"Go on then," the teacher says. We leave our seats in a jumble, crashing into each other and spilling out of the open door. Some stand tentatively on the edge of the veranda, holding their hands out to where the roof edge overhangs several inches. Their eyes light up as their hands become splashed with random drops. I jump off the veranda onto the grass and raise my face to the sky. I remove my splattered glasses and open my mouth, stick out my tongue. One drop, two, three. I close my mouth, satisfied. 

From the doorway, our teacher calls us back inside. The tap-tap on the roof is becoming louder as we file back in, laughing and chatting. Within seconds of our taking our seats, the teacher can barely be heard over the pounding on the roof. He turns on the overhead lights and loudly asks us to read an assignment in our textbooks.

Ten minutes later, the pounding has ceased. There is no longer even a steady tap-tap. As the bell rings, we gather our belongings and file outside. Small puddles have formed on the sidewalks, and the grass is wet and sparkles in the breaking sunlight. But the parched soil still remains parched, waiting to receive its libation in coming months.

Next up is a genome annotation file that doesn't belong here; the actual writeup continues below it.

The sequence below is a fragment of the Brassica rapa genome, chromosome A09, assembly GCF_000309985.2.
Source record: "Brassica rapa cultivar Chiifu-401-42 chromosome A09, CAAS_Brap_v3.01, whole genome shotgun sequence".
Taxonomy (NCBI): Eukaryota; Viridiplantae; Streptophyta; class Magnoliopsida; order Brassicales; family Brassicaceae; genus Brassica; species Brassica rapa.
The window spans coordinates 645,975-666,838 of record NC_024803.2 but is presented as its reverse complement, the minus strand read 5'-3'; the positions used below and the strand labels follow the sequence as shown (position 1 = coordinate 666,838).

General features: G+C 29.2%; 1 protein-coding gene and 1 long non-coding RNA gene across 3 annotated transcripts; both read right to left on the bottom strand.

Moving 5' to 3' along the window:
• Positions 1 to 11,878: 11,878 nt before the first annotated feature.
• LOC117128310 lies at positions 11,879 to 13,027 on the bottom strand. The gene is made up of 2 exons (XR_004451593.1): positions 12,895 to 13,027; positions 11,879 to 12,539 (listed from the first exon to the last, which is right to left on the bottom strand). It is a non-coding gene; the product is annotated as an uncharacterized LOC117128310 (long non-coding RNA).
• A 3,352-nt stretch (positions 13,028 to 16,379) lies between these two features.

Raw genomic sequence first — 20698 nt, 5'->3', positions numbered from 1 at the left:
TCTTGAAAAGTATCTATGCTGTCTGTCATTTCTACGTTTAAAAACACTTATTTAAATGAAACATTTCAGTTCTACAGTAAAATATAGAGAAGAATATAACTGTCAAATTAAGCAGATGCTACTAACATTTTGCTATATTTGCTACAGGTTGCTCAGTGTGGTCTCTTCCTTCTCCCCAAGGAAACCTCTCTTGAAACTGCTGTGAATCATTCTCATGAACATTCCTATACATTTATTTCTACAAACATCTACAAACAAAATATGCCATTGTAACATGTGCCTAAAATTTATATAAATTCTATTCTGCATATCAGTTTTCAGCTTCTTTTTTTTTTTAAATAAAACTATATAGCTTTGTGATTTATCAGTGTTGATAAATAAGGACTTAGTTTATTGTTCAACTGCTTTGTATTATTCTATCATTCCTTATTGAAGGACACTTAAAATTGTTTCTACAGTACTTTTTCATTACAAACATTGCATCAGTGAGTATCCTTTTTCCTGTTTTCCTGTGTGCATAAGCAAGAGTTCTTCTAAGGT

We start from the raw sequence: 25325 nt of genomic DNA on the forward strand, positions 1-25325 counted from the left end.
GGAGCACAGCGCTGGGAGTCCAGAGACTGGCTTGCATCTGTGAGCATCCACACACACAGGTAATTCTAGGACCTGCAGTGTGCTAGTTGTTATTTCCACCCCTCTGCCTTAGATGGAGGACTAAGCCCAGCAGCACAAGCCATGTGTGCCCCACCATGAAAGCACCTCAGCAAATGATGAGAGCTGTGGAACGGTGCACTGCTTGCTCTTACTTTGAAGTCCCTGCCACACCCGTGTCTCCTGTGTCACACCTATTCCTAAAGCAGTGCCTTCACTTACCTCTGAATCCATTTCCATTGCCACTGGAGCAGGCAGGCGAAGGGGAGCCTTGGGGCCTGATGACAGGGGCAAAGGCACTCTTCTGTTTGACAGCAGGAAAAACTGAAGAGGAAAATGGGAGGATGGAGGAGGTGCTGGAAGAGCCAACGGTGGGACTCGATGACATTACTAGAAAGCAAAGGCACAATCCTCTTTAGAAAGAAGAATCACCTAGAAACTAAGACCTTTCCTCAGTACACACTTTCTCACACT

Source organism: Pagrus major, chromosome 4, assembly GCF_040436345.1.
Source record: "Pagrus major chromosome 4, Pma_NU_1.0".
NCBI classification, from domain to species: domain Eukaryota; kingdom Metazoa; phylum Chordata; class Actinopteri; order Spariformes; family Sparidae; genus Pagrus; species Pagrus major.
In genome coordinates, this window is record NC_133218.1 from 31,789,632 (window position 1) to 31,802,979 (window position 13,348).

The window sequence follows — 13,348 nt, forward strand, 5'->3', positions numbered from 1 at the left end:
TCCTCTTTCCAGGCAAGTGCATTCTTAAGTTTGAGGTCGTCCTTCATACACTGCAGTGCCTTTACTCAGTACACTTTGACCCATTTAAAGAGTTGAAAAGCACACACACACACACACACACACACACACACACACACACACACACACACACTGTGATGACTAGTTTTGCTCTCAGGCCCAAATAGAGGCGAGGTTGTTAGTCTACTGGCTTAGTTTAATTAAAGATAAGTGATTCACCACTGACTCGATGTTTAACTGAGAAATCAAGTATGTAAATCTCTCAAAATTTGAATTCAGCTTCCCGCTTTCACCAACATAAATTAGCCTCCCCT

It could be days or even weeks before another rain, and probably two months or so before daily thunderstorms. But we smile and inhale deeply, as though a curse has been lifted. The first rain signals soccer season, the last quarter of the school year, and upcoming summer vacation. But it also signals a season of green and growing things, mangoes and roasted corn, new life. And we all feel just a bit more alive today.

31 October 2017

Dear Jenny - August 30, 1991

August 30, 1991 

Dear Jenny,